This case began as a putative class action with Gerry Galiano as the named plaintiff, which in turn emerged out of another class action that named many of the same defendants. The plaintiff alleged that various title insurance defendants, including the Title Insurance Rate Service Association, Inc. ("TIRSA"), injured the plaintiff by setting title insurance rates that included both agency commissions -- which the plaintiff characterized as "prohibited fees, kickbacks or other things of value" -- as well as insurance risk costs, or that the division of the title insurance fee into agency commission and risk premium was a prohibited "fee splitting 'other than for services actually performed.'"
The court noted that RESPA was enacted to safeguard home buyers from abusive practices resulting in in "unnecessarily high settlement charges." However, the court also noted that Congress did not intend to empower the federal courts to serve as "roving equity tribunals" governing real estate closings.
As you may recall, Sections 8(a) and 8(b) of RESPA prohibit the giving or receiving of referral fees, kickbacks, or any other "thing of value" in exchange for the referral of real estate settlement service business involving a federally regulated mortgage loan. However, Section 8(c) of RESPA includes a "safe-harbor" provision allowing "bona fide" fees for services actually rendered.
The Court held that the plaintiff conceded the defendants performed actual services, and this admission is "fatal" to his RESPA claim. Because the services at issue, such as performing title searches and examinations, are "essential" services when insuring title, they are "bona fide" as required under RESPA. The Court noted that, given this fact, the plaintiff was in essence contesting the amounts paid for title insurance services, and that RESPA is not intended to be a "price-control statute." The Court further held that the defendants only shared fees with third parties when those parties performed essential services, and this does not constitute an improper "split charge for which no service was performed."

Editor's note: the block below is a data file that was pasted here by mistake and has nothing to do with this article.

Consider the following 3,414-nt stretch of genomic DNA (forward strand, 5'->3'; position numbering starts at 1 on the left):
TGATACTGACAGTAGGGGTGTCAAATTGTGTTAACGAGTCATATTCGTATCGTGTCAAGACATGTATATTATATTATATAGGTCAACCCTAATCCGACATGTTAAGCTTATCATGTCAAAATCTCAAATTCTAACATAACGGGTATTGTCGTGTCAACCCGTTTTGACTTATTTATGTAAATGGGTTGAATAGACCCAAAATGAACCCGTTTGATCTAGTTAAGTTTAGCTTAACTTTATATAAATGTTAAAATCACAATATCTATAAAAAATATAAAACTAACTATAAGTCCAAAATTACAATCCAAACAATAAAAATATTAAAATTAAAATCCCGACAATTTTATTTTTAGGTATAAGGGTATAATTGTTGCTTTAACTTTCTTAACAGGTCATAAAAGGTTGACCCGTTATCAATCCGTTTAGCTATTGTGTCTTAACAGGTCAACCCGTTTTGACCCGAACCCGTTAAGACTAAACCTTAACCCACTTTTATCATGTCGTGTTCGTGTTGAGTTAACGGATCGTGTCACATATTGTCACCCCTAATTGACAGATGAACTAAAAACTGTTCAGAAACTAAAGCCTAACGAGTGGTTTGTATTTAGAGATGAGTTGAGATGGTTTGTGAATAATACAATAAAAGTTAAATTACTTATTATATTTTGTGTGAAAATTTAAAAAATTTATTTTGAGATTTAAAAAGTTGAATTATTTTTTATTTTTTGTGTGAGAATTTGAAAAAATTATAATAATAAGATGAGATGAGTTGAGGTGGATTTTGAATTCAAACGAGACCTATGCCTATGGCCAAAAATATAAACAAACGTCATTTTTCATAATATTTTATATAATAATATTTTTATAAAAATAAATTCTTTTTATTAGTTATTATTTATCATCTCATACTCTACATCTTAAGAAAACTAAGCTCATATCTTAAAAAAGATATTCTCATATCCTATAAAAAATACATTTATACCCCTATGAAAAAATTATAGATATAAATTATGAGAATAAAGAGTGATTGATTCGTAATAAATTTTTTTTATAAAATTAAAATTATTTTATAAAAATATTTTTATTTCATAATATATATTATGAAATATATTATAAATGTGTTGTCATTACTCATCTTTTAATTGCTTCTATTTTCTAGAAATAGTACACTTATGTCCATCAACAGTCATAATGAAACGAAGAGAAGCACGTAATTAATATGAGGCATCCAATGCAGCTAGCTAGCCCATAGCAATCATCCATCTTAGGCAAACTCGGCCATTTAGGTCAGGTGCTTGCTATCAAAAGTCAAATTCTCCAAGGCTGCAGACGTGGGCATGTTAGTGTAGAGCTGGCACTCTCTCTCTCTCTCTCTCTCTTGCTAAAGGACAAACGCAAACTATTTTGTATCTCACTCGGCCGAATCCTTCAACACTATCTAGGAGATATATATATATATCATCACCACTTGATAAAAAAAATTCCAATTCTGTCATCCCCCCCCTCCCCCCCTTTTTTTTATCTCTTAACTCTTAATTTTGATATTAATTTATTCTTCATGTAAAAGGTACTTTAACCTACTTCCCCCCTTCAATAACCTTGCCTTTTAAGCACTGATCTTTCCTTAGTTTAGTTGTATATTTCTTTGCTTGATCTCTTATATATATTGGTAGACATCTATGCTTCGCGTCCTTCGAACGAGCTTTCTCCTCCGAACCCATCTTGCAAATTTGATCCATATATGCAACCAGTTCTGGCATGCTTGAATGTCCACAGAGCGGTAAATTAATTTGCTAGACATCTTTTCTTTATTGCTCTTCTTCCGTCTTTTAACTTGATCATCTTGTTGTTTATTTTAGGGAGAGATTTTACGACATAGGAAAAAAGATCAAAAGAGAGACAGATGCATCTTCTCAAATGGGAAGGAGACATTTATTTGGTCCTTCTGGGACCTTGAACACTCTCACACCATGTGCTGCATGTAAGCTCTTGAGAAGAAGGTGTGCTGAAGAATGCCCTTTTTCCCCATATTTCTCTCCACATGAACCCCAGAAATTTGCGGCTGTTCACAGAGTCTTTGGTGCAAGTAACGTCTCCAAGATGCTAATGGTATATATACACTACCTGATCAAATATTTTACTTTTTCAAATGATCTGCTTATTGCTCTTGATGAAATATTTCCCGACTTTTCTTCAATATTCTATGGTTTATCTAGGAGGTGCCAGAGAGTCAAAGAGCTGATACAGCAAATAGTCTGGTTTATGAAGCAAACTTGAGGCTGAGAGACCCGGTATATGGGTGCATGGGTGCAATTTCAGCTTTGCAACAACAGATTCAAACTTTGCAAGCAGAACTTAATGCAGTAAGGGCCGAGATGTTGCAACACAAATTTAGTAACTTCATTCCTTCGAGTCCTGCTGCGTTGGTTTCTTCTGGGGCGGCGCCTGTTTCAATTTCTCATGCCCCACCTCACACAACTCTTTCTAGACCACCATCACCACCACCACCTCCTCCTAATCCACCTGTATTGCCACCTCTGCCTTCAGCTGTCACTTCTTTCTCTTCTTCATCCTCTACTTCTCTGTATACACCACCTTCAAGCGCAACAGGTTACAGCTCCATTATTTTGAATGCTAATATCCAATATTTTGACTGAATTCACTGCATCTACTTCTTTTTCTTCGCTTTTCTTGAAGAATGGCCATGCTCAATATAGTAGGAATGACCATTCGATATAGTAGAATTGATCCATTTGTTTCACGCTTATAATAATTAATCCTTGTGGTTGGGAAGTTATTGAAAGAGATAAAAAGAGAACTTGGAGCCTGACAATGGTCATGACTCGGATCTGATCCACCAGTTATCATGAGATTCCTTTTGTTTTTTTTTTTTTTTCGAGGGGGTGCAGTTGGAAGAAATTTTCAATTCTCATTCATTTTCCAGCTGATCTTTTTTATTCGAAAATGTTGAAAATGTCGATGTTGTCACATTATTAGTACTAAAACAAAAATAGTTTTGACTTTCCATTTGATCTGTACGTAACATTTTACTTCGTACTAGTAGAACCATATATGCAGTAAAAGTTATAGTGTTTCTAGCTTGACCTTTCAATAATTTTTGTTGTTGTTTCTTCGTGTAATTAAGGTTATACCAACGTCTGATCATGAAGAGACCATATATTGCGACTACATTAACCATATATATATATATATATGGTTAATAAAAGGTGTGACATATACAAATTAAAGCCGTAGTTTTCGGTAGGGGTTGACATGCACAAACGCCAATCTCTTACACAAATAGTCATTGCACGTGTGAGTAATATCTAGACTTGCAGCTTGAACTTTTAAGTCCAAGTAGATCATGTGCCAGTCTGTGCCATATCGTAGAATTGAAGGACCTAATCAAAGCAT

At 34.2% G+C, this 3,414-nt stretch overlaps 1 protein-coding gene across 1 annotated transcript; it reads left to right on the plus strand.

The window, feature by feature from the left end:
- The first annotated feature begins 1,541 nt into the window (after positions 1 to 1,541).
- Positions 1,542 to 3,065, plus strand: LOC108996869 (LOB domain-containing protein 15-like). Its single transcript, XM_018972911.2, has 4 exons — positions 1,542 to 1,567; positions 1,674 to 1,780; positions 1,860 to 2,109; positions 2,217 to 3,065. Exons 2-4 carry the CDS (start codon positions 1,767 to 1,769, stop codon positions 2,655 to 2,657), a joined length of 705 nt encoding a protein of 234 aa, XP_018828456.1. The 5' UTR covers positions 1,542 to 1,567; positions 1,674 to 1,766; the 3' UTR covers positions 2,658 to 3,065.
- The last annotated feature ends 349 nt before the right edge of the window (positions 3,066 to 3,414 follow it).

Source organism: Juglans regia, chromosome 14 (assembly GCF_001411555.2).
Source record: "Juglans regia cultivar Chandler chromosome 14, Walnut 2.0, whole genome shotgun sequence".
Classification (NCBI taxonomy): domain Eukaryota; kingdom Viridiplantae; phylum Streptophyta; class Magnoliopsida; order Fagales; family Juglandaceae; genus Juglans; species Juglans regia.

In addition, the District Court held that the "filed-rate doctrine" would also bar the plaintiff's RESPA claim. This doctrine states that "rates filed with a regulatory agency, such as the title-insurance rates at issue are "per se reasonable and unassailable in judicial proceedings." These rates were filed by the title insurance defendants with the New York Insurance Department. As you may recall, the filed-rate doctrine prevents courts from substituting their judgment for that of a regulatory agency applying expertise to the area in question. The doctrine also prevents price discrimination among consumers, as non-suing consumers would be at a disadvantage to those who were awarded lower rates via a lawsuit.
Finally, the Court observed that there is no fraud exception to the filed-rate doctrine, as such an exception would simply be involving the courts in deciding what constitutes a "reasonable rate." The Court also noted that the Second Circuit has "not yet spoken" on the applicability of the filed-rate doctrine to RESPA "kickback claims," and the lower court was thus not bound by a "specific line of reasoning." The District Court held that because the kickback allegations had been rejected, as actual services were performed, the payments in question could not be "illegal kickbacks" that would preclude application of the filed-rate doctrine.
Ralph T. Wutscher
Kahrl Wutscher LLP
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